My latest Guardian column "Surveillance: You can know too much," explains how collecting too much information on innocent people makes it harder to catch guilty ones:
At a certain point, data gathered to predict the weather overwhelms your capacity to add it to your calculations efficiently, resulting in ever-longer runtimes that give less accurate predictions. It's better to crunch the data needed to calculate tomorrow's weather in 10 minutes (and refine your guess twice an hour) than to shovel so much data into the hopper that you don't get tomorrow's forecast until next week.
The sweet spot lies somewhere between gathering too much information and gathering too little – and the secret to hitting that spot is intelligent, discriminating data-acquisition.
Take London: cover every square inch of the city with CCTVs and you'll get so much information that you'll never make any sense of it. Scotland Yard says that CCTVs help solve fewer than 3% of all crimes, while a study in San Francisco found that at best, criminals simply move out of camera range, while at worst they assume no one is watching.
Similarly, if you take fingerprints from every person who applies for a visa – or worse still, from every person in Britain who has to carry one of the proposed new biometric cards – you will fill the databases with chaff that slows down searches, generates endless false matches, and threatens everyone in the database with the worst kind of identity theft.
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China’s nightmarish “citizen scores” system uses your online activity, purchases, messages, and social graph to rate your creditworthiness and entitlement to services. One way your score can be plunged into negative territory is for a judge to declare you to be a bad person (mostly this happens to people said to have refused to pay […]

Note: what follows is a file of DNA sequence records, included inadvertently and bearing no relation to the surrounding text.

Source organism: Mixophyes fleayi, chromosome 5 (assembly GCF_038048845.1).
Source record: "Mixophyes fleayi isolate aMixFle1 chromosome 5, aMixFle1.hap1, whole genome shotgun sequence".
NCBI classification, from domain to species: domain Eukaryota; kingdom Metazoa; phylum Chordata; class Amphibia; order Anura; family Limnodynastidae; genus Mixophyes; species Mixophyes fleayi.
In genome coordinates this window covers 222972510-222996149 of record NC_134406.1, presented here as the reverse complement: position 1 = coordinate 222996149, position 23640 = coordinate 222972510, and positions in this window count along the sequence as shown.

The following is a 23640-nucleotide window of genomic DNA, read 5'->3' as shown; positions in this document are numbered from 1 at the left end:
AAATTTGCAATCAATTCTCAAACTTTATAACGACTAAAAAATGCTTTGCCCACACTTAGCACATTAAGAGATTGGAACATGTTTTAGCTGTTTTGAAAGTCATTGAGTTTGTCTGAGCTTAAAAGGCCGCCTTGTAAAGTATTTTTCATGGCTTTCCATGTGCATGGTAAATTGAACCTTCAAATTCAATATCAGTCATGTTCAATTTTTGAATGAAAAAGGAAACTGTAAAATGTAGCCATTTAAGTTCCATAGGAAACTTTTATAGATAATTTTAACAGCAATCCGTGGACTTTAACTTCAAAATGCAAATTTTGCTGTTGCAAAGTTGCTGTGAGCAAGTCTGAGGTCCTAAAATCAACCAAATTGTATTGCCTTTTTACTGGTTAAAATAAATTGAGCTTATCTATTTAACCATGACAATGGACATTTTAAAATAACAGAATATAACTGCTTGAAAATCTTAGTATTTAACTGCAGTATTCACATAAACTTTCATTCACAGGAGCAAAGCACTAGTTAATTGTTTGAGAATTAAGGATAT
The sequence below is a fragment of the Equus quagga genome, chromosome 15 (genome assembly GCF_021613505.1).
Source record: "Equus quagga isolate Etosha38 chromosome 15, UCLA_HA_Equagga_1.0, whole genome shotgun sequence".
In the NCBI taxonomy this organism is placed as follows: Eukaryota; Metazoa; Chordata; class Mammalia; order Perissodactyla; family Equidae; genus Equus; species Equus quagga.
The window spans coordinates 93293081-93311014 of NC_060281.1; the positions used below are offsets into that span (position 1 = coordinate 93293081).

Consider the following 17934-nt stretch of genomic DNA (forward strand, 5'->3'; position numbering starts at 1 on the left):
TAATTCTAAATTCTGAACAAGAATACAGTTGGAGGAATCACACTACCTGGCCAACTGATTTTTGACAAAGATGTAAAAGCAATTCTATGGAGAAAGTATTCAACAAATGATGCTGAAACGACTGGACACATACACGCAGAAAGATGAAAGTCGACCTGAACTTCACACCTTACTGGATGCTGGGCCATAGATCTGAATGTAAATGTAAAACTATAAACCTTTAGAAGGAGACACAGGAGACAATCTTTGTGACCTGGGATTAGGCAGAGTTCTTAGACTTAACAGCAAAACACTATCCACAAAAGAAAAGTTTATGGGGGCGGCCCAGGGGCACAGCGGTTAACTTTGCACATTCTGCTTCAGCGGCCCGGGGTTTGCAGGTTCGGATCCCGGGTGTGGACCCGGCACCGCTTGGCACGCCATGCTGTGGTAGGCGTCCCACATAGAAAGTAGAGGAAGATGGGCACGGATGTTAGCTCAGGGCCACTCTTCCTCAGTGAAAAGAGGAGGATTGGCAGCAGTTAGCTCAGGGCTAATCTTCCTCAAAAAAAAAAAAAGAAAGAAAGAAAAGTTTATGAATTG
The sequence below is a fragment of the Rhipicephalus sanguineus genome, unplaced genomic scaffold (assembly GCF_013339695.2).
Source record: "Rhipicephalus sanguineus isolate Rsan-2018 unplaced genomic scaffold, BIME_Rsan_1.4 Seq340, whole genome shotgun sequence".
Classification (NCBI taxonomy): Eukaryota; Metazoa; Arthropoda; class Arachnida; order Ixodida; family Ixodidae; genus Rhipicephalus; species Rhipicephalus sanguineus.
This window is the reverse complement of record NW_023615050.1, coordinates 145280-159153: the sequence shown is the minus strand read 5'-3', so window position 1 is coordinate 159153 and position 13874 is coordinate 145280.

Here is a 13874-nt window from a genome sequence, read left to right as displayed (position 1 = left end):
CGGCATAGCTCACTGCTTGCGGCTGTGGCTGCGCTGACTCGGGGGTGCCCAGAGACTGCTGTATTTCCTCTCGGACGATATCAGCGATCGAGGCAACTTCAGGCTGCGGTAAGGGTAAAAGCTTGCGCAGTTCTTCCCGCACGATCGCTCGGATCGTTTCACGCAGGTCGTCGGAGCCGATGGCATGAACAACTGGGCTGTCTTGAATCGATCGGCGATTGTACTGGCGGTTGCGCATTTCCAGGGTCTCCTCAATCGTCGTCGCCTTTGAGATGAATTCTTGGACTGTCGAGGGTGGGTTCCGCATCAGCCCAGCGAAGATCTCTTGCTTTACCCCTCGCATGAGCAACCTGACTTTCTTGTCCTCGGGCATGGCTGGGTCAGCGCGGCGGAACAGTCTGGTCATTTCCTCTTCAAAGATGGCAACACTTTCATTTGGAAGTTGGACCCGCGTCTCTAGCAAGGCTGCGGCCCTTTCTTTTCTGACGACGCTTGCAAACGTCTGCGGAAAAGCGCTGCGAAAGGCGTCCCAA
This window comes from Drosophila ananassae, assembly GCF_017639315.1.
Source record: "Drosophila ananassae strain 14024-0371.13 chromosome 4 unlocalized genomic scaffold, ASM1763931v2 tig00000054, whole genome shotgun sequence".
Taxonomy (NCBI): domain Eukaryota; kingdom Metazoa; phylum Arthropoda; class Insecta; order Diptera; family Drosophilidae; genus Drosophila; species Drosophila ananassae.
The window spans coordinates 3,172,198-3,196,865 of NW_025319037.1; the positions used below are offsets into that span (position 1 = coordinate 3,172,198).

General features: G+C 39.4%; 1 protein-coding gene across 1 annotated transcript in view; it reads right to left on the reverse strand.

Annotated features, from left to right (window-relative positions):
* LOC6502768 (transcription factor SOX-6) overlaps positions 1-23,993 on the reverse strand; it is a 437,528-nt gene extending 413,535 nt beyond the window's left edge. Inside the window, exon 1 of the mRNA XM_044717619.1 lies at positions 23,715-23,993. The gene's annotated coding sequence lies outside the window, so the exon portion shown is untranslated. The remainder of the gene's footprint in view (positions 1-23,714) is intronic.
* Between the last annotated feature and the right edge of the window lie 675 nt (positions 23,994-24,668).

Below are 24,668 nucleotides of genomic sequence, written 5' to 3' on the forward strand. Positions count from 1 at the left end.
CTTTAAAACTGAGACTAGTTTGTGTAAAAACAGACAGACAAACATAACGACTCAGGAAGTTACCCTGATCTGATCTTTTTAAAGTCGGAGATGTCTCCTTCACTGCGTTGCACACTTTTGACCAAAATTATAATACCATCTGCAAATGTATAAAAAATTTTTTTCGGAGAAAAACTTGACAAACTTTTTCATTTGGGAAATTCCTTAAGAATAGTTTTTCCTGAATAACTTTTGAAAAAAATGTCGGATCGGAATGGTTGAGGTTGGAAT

The current pre-clearance rules for Canadians being processed through US immigration at Canadian airports limit the powers of US immigration officials, preventing them from strip-searching Canadians (they can ask Canadian border guards to do it, but if the Canadian guards refuse, they’re out of luck) and giving Canadians the ability to turn around and leave […]
The Lightning port has thus far resisted the cruel fate that befell the headphone jack, and despite rumors that it may be disappearing come iPhone 8, for the present and foreseeable future, Lightning cables are a hot commodity for iPhone users. As such, we must make do in this strange time in which long, glorified […]
All the filters in the world won’t save your smartphone pics from a shaky hand. To really step up your mobile photography game, you’ll need some kind of mount to hold it steady. You could buy a smartphone attachment for a conventional camera tripod, but who wants to carry that kind of gear everywhere they […]
The forced transition from analog to digital TV signals was probably met with relative indifference from people with Netflix subscriptions and the “I don’t even own a TV” snoots. But anyone living in the vast swaths of the country that don’t have guaranteed high-speed internet, broadcast TV is a perfectly valid (and 100% free) way […]